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decriminalization

  • by Danielle Keane, NORML Political Director March 18, 2016

    map_leafWe’ve got a new federal bill to share with you this week along with several state legislative developments! Keep reading below to get the latest in marijuana law reform.

    Federal: Congressman Jason Chaffetz (R-UT) introduced H.R. 4779, the CBD Oil Act of 2016 this week. This legislation would bar prosecution of individuals who use cannabidiol (CBD) oil for medical purposes as permitted by existing state law. Currently, 15 states have laws on the books to allow for the use of CBD products for medicinal purposes. Utah Governor Herbert has come out in support of the bill saying: “I support Rep. Chaffetz in his effort to alleviate the fear that many Utah families face over conflicting state and federal laws regarding cannabis oil. This legislation resolves that concern by respecting decisions made at the local level.”

    This legislation joins five other pending bills on the federal level to to permit and/or protect patient access to CBD. You can find the other pending legislation here.

    State:

    Alabama: Legislation is pending, House Bill 257, to amend state law so that first time offenders of one ounce or less of marijuana face a civil fine, no arrest and no criminal record. Current law defines the personal possession of marijuana as a Class A misdemeanor, punishable by up to a year in jail and a fine up of to $6,000.

    The legislation is currently pending before the House Judiciary Committee. #TakeAction

    Florida: Members of the Tampa city council voted 5 to 1 to amend local laws so that the possession of 20 grams or less of cannabis within city limits is a non-arrestable, fine-only offense. First-time offenders face a $75 fine, while multiple offenders could face fines up to $450. By contrast, Florida law defines similar possession offenses as a criminal misdemeanor, punishable by up to one year in prison and a $1,000 fine.

    Tampa’s pending law is similar to those recently enacted in a number of Florida counties, including Miami-Dade, West Palm Beach, and Volusia, as well as in several other metropolitan areas, such as Philadelphia and Milwaukee.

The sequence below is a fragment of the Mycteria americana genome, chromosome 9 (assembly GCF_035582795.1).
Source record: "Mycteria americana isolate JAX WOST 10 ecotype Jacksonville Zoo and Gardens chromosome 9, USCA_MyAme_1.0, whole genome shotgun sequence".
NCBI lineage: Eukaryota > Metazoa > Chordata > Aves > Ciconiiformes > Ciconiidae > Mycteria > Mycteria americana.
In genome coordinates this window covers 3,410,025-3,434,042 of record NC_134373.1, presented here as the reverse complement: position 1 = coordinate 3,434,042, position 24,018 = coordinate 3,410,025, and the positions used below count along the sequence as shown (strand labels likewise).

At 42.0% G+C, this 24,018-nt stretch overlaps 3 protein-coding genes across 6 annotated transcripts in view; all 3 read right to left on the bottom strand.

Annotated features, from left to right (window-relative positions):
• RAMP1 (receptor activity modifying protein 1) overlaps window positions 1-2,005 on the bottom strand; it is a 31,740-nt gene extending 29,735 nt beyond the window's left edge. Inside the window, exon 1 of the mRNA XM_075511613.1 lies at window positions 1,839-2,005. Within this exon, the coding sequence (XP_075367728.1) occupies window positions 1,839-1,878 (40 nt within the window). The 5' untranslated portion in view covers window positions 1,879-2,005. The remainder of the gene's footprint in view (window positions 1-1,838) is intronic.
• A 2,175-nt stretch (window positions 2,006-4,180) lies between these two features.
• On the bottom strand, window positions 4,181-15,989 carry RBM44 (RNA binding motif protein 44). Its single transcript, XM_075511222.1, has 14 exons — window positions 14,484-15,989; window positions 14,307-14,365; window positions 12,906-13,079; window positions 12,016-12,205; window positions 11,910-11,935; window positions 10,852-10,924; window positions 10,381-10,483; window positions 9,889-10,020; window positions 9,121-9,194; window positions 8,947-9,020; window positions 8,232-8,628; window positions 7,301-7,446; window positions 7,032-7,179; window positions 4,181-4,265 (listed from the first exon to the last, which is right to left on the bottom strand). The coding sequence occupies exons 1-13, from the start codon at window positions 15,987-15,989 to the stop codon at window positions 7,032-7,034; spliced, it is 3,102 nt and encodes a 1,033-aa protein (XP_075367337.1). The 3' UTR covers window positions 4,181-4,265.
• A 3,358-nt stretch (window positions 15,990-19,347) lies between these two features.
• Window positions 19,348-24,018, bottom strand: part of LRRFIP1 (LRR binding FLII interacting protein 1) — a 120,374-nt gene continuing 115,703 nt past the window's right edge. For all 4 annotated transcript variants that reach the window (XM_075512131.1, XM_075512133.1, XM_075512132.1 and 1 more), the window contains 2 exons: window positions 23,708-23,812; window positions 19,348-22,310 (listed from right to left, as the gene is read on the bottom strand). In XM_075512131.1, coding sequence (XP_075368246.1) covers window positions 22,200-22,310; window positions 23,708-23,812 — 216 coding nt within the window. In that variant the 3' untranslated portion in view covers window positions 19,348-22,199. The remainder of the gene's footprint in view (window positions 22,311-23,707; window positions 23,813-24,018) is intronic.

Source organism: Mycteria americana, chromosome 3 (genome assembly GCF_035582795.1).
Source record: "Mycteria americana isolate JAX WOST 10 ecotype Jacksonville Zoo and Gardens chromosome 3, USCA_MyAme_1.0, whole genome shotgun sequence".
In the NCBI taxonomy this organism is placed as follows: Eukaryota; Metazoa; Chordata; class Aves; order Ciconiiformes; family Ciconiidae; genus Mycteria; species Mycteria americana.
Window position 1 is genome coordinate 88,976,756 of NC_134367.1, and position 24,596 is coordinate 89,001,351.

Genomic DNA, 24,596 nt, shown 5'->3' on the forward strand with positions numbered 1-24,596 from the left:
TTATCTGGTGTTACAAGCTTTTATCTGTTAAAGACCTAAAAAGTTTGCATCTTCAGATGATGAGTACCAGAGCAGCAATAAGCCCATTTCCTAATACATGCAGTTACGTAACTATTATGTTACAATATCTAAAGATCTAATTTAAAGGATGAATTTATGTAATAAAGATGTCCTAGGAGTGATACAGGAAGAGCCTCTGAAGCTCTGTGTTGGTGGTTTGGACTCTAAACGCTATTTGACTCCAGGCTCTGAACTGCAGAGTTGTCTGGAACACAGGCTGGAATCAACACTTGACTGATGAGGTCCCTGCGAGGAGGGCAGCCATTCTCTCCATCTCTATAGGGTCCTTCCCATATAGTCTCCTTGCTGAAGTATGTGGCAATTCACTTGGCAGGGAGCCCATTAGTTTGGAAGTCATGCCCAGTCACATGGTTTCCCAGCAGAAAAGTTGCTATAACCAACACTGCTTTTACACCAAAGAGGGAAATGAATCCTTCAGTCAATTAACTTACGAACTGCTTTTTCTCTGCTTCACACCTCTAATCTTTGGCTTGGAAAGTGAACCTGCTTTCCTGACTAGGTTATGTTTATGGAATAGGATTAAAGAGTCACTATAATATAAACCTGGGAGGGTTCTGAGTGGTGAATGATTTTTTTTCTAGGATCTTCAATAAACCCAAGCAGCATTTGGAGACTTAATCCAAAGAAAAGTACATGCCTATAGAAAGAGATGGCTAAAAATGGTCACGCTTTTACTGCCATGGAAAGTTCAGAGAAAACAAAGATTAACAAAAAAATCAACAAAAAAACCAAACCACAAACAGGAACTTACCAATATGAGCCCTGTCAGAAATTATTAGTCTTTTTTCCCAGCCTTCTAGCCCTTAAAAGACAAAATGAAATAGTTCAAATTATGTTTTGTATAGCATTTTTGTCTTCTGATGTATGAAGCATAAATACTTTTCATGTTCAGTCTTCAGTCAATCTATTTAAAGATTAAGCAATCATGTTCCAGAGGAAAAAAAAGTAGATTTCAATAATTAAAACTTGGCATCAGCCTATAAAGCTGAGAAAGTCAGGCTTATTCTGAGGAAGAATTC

Georgia: House lawmakers have resurrected language to expand the state’s medical cannabis law. Provisions previously contained in House Bill 722 have been attached to separate legislation, which is expected to be decided upon by a floor vote imminently. House lawmakers previously approved the measure last month, but Senate lawmakers were unwilling to take up the issue.

    As amended, the language expands the pool of patients eligible for certain medical marijuana products to include autism spectrum disorder, AIDS, a skin disease known as epidermolysis bullosa, peripheral neuropathy, Tourette’s syndrome and post-traumatic stress disorder, and protects patients against various discriminatory practices. #TakeAction

    Louisiana: Members of the New Orleans city council voted 7 to zero in favor of legislation permitting police to cite rather than arrest minor marijuana offenders (defined as those who possess 14 grams or less), including repeat offenders. First-time violators are subject to a $40 fine while subsequent offenders may face fines of up to $100. Under state law, first-time possession offenders are subject to arrest and criminal prosecution (punishable by up to 15 days in jail) while repeat offenders face up to eight years in prison.

    Pennsylvania: After months of delay, House members approved legislation in a 149-3 vote on Wednesday to permit the production and use of medical marijuana products to qualified patients.The amended bill permits state officials to license marijuana cultivators and dispensaries to provide cannabis products to qualified patients who possess a recommendation from select physicians. The measure permits for the dispensing of herbal cannabis via vaporization, as well as the use of marijuana-infused extracts or oils.Because the House-amended legislation differs from the version initially approved by the Senate, the bill must be reapproved by the Senate or it will be negotiated in conference committee. #TakeAction